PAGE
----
Growing up, we take our bodies for granted. Many of us expect that we’ll always be able to move with ease, or challenge our bodies with minimal punishment. But as age sets in or circumstances change, our bodies are quick to remind us — things won’t always work like they used to.
As California lawmakers struggled this week to address an apparent new normal of epic wildfires, there was an inescapable subtext: Climate change is going to be staggeringly expensive, and virtually every Californian is going to have to pay for it.
More than 10 million people live with Parkinson’s disease and there is no cure. Decades ago it was thought that exercise could exacerbate symptoms of the disease; now studies show it to be effective in delaying the onset of symptoms.
To many consumers, the idea of edibles — cannabis-infused chocolate bars, brownies and other treats — sounds enticing. Especially considering health concerns about cigarettes have made people uncomfortable with smoke, including from marijuana.
When Madeleine Lohman took her first class at the YMCA in 1999, yoga was already a mainstream fitness regime. But it didn’t take long for her to realize that limiting yoga to physical fitness denied the mental, physical and spiritual balance that the Eastern practice seeks.
We all have a morning routine, and for 62 percent of American adults it involves coffee. But is it healthy? Our writer Kicked his caffeine habit for 10 days — here’s what he learned.
Cannabis microbusiness permits could give small operators a shot at success.
California is struggling to confront its a homelessness crisis: After big-city mayors up and down the state lobbied hard for more funding, state leaders agreed to spend an additional $600 million to help fight the problem.
One in five adults in this country will experience a diagnosable mental illness during their lifetime. Here, in Sacramento County, an estimated 300,000 residents are living with mental illness, which impacts every ethnic, racial, cultural, economic, religious, gender, sexual orientation and age group.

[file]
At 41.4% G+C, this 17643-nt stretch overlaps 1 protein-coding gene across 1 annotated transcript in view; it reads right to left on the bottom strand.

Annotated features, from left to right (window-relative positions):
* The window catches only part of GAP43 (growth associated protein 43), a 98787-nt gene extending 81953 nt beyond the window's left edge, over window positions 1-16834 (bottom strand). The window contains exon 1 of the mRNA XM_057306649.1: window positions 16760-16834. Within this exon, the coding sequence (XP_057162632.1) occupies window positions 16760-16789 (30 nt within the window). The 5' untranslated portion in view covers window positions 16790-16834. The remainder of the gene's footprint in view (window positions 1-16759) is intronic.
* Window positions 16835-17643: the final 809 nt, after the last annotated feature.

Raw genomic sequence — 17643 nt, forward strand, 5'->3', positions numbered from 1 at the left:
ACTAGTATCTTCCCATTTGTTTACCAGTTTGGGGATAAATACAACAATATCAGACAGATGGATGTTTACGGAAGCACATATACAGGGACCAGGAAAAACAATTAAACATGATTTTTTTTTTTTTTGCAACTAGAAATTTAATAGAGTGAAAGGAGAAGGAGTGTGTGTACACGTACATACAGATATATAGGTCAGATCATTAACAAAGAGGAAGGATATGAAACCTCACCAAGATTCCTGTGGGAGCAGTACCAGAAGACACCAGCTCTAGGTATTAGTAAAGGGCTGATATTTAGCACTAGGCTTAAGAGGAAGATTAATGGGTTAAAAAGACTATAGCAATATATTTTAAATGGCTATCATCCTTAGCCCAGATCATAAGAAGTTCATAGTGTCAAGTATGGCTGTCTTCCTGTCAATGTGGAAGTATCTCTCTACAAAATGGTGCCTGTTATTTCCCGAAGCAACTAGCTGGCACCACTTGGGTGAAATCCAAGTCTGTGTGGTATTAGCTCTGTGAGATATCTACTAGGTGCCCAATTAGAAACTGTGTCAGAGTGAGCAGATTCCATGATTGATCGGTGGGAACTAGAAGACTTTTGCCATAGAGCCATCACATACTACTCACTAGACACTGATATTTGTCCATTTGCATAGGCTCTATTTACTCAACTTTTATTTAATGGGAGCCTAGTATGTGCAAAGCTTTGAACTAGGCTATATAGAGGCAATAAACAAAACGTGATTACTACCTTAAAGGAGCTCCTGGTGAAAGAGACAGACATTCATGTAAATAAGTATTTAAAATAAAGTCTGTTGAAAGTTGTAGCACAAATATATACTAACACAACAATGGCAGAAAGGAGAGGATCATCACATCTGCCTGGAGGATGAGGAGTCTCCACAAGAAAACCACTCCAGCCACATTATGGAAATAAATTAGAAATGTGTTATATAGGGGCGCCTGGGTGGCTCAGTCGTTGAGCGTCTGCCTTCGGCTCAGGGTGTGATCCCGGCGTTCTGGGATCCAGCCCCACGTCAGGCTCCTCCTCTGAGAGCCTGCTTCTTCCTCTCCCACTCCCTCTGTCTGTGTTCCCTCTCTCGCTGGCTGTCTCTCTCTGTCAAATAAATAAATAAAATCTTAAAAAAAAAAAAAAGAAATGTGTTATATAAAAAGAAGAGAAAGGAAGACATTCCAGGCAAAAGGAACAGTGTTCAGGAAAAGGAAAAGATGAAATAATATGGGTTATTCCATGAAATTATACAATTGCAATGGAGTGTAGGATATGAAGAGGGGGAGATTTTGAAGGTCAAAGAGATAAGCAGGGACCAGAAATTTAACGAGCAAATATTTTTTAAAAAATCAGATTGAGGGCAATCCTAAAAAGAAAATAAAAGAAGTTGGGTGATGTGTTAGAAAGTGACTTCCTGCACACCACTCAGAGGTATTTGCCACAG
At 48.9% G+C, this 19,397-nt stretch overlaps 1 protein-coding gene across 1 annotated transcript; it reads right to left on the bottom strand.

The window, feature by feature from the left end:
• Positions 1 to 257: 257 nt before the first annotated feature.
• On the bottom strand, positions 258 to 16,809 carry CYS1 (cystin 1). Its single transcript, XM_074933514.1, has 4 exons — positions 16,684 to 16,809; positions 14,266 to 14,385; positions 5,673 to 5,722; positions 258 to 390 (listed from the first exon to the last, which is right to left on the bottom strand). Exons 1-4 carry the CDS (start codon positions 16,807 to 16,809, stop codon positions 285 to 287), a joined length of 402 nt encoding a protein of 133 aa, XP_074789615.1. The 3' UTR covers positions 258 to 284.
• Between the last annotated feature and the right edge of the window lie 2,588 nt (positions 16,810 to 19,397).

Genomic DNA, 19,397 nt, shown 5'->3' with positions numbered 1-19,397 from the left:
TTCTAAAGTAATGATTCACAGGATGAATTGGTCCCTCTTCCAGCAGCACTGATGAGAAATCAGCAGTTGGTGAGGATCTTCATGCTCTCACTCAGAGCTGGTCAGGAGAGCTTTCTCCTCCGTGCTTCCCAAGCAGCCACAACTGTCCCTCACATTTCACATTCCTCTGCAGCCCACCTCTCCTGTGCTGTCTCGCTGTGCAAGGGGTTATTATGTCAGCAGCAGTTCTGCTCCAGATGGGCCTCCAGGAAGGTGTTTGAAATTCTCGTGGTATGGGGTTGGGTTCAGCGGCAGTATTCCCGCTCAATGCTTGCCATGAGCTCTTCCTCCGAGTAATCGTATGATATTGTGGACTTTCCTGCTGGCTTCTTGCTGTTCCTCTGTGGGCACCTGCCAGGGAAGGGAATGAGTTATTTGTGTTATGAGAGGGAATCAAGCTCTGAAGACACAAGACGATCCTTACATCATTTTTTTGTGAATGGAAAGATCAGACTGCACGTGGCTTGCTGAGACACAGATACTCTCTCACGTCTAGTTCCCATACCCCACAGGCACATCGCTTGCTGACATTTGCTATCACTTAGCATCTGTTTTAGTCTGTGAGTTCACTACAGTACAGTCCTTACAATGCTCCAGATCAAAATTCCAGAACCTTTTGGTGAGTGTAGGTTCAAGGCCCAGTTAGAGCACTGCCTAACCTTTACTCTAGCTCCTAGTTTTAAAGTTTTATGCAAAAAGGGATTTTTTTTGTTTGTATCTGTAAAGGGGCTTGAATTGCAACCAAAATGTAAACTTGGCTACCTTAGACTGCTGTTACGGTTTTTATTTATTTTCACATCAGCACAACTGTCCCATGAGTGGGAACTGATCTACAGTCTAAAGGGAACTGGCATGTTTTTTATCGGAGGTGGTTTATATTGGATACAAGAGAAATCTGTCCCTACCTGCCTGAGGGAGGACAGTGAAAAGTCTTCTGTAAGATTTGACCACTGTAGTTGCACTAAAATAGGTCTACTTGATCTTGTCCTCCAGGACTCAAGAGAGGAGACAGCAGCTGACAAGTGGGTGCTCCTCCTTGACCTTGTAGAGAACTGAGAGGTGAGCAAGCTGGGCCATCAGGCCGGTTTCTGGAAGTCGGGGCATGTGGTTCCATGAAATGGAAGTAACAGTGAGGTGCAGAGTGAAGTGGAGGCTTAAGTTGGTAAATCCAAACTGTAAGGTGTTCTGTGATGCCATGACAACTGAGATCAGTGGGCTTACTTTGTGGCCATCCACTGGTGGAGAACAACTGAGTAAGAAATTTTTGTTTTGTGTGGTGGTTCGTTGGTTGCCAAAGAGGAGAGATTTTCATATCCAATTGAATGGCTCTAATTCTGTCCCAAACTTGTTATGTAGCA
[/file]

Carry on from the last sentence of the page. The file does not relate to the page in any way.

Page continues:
When Leo Hickman returned in 2003 from an eight-month tour in Kuwait as a combat engineer in the U.S. Air Force, he wanted a way to spread peace. With no idea how, he set out on a journey of self-discovery and backpacked through 27 countries.
Dr. Travis Miller, medical director of The Allergy Station in Roseville, offers his insight into regional allergies.
Pot may be on its way to beating pop.
The U.S. legal cannabis industry is expected to reach $75 billion in sales by 2030, according to research firm Cowen & Co. That’s almost as large as the North American carbonated soft drink market in 2017.
The transition to parenthood can be daunting, particularly for new parents and those juggling work and family life. But several Capital Region-based parents have launched creative businesses and groups that support the whole family — from emotional and physical well-being, to work/life balance.
In recent years, the Sacramento region has seen the rise of businesses offering alternative approaches to health and wellness such as float centers, cryotherapy services and community acupuncture practices.
Yet, one has to wonder: Can the market sustain these types of businesses?
In Sacramento’s culinary community, the limelight loves local celebrity chefs. Beyond the buzz, Loaves & Fishes Chef Edwin Burton is an unsung hero, serving 500 lunches per day to those in need — having himself survived life on the streets.
We are all affected by untreated mental illness, whether we are taxpayers, business owners or a person struggling to help a family member cope.
The U.S. retirement age is rising, as the government pushes it higher and workers stay in careers longer.
But lifespans aren’t necessarily extending to offer equal time on the beach.
Ask Elena Katnik’s advice on opening a family-run business, and she’ll caution against it. But not because it hasn’t worked at TEAMride, a popular Sacramento-based spin studio.
This story starts back in 1922.
That’s the year when a small group of Sacramento-based doctors combined their professional connections and their Rotary Club memberships to form a program that is now the longest-running Rotary fundraiser in the country.
Founded in 2000, Music to Grow On focuses on special-needs children and works in 20 school districts throughout the greater Sacramento region. Barth describes music therapy as “the use of music to reach non-musical goals,” which can include everything from communication and motor skills to memory and academics.